The first version "use to" is a verb form which means that there was something that I did in the past, but I now no longer do.
The second version "used to" is an adjective form which means that I am accustomed to, or adjusted to something.
Where's the problem?
Well, there are a two main things to think about here:
The first one is that because the first form is always talking about things in the past, it normally (but not always) takes the past construction: "used to" which looks exactly like the second version....see the problem here?
The second is that the 'd' sound in "used to" is very weak, so when you hear a native say it, it does tend to sound exactly like the first version: "use to"... (great...uh?)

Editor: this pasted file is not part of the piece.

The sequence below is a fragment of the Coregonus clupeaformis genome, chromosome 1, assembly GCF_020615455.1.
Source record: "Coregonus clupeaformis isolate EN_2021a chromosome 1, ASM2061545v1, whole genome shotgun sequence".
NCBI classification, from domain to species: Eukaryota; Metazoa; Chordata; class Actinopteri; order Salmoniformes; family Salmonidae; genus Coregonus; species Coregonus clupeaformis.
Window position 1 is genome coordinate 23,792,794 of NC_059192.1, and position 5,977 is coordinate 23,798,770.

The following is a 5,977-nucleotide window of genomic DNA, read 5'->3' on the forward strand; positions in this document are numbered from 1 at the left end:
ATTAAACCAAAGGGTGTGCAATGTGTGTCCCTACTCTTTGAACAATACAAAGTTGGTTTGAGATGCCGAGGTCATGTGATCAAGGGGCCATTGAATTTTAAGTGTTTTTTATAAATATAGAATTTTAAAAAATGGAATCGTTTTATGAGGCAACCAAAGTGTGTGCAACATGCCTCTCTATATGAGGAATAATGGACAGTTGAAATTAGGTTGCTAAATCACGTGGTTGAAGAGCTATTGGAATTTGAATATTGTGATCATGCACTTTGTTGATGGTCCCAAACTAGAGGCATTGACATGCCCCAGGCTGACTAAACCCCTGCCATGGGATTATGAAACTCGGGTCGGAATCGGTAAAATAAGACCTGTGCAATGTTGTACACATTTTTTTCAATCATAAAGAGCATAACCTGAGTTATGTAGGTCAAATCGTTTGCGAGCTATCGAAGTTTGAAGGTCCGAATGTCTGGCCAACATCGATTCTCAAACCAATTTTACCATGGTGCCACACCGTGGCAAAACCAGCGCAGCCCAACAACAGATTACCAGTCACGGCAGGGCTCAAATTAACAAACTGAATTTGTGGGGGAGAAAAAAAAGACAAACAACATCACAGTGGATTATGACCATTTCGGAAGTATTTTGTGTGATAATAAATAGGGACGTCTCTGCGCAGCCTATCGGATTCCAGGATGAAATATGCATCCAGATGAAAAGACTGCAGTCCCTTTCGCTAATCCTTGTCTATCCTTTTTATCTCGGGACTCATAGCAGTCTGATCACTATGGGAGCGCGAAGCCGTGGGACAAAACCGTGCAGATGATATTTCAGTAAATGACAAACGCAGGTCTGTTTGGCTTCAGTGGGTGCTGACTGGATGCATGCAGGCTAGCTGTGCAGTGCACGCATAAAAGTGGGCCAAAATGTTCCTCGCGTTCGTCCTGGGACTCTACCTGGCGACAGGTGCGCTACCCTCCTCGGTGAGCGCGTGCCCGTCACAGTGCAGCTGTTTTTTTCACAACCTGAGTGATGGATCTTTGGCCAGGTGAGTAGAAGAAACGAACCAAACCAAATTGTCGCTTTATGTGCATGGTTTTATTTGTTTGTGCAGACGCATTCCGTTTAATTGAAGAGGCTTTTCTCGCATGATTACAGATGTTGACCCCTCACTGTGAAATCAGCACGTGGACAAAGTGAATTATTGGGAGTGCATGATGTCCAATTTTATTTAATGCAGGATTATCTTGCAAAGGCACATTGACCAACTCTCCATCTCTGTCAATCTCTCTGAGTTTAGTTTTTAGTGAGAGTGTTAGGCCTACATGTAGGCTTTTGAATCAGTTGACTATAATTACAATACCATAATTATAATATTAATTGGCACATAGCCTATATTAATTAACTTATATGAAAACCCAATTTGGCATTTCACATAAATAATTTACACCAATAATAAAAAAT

What can you do?
We apply the construction "use to + verb" when talking about things that we did, but no longer do. Because we're talking about the past, the form will take an -ed ending and look like this:
"I used to live in London." (I don't live in London any more.)
"I used to go swimming every day." (Now I do something else).
We will see "use to" (the base form) when the past is described by another verb, like here:
- "David didn't use to like classical music." (now, apparently, he does).
- "Did your mother use to work at the University?" (we aren't sure).
On the other hand, we use the construction "to be + used to" when we are talking about something that we are accustomed to. Sentences will look like this:
- "I'm used to my boss doing this: he always changes his mind."
(I am accustomed to this behaviour).
- "Don't worry about the noise, my baby is used to it."
(Her baby is adjusted to noisy conditions).
And sometimes you'll see both versions together in the same sentence:
- "I used to live in London, so I'm used to the noise."
(I no longer live in London and I'm accustomed to the noise).